Sunday, February 10, 2008

From d to e

What's a liberal arts education for? This question (of dubious urgency) has been asked and addressed--and answered in various ways--thousands of times, in writing, conversations, and speeches at colleges around the country. I can't say I've formed a great answer to this question, but last night I was reading an article* in Seed about knowledge hierarchies that provided a useful framework for thinking about education, especially liberal education. The author explained that humans will create more data this year than in all previous years combined, and cited Russell Ackoff's** DIKUW hierarchy: start with data, which is the basis for information, which is the basis for knowledge, which is the basis for understanding, which is the basis for wisdom.
This structure establishes a workable hierarchy, but Milan Zeleny thought there was a further step after wisdom: enlightenment. Zeleny defines enlightenment as "not only answering or understanding why (wisdom), but attaining the sense of truth, the sense of right and wrong, and having it socially accepted, respected and sanctioned.”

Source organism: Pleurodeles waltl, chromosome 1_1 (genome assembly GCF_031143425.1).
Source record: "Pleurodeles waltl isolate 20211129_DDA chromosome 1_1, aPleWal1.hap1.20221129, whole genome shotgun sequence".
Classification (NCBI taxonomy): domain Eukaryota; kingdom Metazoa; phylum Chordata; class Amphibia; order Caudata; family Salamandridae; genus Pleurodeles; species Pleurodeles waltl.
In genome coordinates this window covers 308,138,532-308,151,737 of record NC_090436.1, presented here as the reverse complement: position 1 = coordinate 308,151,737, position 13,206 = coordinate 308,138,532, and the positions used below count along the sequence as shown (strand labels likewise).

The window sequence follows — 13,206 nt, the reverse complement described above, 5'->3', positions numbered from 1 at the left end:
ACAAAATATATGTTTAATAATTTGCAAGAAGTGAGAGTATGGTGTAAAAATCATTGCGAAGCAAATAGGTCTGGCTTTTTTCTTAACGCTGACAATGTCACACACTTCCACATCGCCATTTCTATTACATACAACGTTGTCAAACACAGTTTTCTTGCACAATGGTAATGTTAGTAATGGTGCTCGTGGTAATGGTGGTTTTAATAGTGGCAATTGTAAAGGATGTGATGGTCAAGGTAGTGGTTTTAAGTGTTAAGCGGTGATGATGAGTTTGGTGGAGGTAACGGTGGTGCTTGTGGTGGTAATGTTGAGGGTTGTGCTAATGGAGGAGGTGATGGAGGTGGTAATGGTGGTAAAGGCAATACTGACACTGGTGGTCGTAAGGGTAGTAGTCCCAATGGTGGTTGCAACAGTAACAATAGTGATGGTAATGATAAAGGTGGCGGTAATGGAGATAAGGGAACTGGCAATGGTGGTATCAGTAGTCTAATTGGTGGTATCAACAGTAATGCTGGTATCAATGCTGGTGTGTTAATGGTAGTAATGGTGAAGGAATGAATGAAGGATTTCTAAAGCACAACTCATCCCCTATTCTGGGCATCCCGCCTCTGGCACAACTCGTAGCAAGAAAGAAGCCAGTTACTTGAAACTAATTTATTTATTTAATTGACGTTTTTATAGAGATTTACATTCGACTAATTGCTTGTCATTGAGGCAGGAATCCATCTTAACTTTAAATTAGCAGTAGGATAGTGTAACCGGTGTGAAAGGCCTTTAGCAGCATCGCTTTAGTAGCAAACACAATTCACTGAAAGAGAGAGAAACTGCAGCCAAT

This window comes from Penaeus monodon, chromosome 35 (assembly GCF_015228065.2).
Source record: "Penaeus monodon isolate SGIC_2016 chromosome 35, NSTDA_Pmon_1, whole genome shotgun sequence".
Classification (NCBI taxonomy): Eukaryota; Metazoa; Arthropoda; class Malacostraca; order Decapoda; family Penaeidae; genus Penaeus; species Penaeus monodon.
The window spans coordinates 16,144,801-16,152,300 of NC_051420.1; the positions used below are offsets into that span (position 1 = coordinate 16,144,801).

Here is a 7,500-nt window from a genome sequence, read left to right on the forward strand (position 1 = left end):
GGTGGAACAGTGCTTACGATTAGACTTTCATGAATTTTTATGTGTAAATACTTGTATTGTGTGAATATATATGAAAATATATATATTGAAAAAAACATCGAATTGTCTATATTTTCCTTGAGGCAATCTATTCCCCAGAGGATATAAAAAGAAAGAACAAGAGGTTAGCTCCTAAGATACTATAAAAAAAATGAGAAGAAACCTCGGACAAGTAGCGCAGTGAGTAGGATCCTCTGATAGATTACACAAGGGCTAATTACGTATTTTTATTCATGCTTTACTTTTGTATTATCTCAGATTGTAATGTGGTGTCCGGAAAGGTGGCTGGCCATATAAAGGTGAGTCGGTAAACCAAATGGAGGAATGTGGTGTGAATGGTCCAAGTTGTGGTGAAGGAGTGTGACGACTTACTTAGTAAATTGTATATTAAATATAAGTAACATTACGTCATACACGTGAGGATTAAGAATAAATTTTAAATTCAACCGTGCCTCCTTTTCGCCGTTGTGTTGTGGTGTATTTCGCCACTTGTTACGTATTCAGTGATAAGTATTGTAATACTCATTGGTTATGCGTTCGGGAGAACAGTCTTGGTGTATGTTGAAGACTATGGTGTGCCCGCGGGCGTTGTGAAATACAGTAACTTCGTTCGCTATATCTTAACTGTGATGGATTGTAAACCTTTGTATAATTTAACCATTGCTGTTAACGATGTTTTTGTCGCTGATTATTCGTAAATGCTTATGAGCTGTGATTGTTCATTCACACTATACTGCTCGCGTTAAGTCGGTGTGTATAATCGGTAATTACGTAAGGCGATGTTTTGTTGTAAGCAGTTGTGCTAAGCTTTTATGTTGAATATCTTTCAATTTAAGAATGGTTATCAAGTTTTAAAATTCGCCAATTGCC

I don't see why obtaining truth and a sense of right and wrong--enlightenment--requires social acceptance, respect, or even sanction to be valid. Kant's essay on enlightenment argues, to the contrary, that the enlightened man thinks freely and independently of his peers, ultimately satisfying the conditions necessary to act freely.
"Enlightenment is man’s emergence from his self-imposed immaturity," he writes. "Immaturity is the inability to use one’s understanding without guidance from another."
Still, it's sensible enough that data and enlightenment occupy opposite ends of the same spectrum, and that traveling from the former to the latter answers usefully, if not perfectly, what a liberal arts education is for.

* It's print-only for now.
** Ackoff's formulation builds on Harlan Cleveland's DIKW, which omits understanding. Zeleny's contribution would, I suppose, make it DIKWE, but that appears to be uncommon.